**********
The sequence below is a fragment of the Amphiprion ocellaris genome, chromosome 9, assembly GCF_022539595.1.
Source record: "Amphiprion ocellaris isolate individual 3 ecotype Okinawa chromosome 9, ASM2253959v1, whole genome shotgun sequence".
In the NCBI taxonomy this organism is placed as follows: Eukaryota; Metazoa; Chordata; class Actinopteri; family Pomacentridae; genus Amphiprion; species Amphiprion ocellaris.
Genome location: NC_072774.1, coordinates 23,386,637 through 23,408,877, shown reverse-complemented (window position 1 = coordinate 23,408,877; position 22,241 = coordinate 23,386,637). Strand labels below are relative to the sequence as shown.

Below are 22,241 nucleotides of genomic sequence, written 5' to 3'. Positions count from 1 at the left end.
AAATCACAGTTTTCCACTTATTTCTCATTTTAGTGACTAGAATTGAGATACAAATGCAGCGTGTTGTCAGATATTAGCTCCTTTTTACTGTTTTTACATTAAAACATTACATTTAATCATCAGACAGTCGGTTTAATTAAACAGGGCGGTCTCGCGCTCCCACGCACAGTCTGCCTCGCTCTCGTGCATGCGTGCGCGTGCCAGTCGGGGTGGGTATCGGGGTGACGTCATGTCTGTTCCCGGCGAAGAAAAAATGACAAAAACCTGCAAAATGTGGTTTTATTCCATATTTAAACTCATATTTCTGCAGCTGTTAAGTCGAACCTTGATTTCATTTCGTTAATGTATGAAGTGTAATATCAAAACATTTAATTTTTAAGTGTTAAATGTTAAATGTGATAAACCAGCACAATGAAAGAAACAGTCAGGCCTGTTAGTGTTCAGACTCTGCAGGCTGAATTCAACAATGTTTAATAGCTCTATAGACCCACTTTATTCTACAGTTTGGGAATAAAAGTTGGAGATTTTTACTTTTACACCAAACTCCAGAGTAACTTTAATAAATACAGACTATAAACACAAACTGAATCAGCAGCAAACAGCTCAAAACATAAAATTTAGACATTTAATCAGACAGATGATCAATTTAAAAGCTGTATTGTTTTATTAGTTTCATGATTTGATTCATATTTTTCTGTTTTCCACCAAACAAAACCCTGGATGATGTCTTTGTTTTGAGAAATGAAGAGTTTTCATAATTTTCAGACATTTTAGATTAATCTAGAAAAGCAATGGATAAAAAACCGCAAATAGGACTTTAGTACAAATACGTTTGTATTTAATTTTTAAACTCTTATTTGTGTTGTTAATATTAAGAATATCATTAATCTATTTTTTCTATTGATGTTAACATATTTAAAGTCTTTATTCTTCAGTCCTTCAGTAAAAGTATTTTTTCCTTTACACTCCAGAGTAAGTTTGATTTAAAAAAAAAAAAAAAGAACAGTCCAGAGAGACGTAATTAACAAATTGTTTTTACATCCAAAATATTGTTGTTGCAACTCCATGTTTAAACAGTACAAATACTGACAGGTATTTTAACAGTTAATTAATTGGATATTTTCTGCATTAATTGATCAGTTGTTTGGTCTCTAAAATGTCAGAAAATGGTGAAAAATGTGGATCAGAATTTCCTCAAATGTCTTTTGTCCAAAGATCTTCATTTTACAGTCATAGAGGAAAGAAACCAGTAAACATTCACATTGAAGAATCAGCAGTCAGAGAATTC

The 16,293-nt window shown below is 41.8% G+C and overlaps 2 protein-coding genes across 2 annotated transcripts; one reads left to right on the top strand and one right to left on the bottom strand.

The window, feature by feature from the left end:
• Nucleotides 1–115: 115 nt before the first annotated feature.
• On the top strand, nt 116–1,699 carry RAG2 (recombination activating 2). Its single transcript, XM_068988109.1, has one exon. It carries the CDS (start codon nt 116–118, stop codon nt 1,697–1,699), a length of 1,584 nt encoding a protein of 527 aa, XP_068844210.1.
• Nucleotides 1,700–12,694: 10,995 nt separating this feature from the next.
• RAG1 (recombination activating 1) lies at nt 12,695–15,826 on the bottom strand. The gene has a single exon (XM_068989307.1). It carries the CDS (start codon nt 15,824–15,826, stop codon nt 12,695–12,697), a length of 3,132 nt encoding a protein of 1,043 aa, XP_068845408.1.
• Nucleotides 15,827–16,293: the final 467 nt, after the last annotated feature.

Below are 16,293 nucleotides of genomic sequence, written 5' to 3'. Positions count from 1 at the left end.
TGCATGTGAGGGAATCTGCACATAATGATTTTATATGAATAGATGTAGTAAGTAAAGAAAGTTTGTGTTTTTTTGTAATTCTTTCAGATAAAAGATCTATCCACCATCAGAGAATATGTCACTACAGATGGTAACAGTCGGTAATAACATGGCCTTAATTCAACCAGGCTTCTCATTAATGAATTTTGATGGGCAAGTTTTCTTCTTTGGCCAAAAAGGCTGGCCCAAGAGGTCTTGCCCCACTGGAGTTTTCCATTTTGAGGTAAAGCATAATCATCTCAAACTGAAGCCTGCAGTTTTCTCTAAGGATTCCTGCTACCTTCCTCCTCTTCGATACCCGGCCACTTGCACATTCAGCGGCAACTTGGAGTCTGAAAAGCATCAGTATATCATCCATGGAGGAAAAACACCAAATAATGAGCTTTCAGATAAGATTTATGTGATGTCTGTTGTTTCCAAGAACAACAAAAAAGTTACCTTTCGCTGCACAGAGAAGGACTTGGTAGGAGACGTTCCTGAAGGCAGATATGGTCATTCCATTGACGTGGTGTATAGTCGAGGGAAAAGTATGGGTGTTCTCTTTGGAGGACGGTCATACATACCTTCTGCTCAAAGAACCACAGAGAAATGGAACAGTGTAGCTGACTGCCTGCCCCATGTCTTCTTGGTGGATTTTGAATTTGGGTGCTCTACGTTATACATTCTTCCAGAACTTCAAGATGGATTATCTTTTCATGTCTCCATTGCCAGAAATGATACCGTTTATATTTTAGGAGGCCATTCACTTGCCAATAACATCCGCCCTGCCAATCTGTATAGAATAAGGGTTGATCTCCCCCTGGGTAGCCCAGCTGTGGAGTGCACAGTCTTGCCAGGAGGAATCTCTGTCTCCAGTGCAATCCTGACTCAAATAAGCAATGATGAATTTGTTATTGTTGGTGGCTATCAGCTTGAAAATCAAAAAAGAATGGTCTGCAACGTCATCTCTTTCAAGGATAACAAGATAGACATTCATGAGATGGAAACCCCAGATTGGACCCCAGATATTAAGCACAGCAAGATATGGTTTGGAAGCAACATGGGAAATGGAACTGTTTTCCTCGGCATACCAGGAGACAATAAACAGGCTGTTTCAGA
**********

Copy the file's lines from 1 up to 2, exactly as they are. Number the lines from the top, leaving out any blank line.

The sequence below is a fragment of the Amphiprion ocellaris genome, chromosome 9, assembly GCF_022539595.1.
Source record: "Amphiprion ocellaris isolate individual 3 ecotype Okinawa chromosome 9, ASM2253959v1, whole genome shotgun sequence".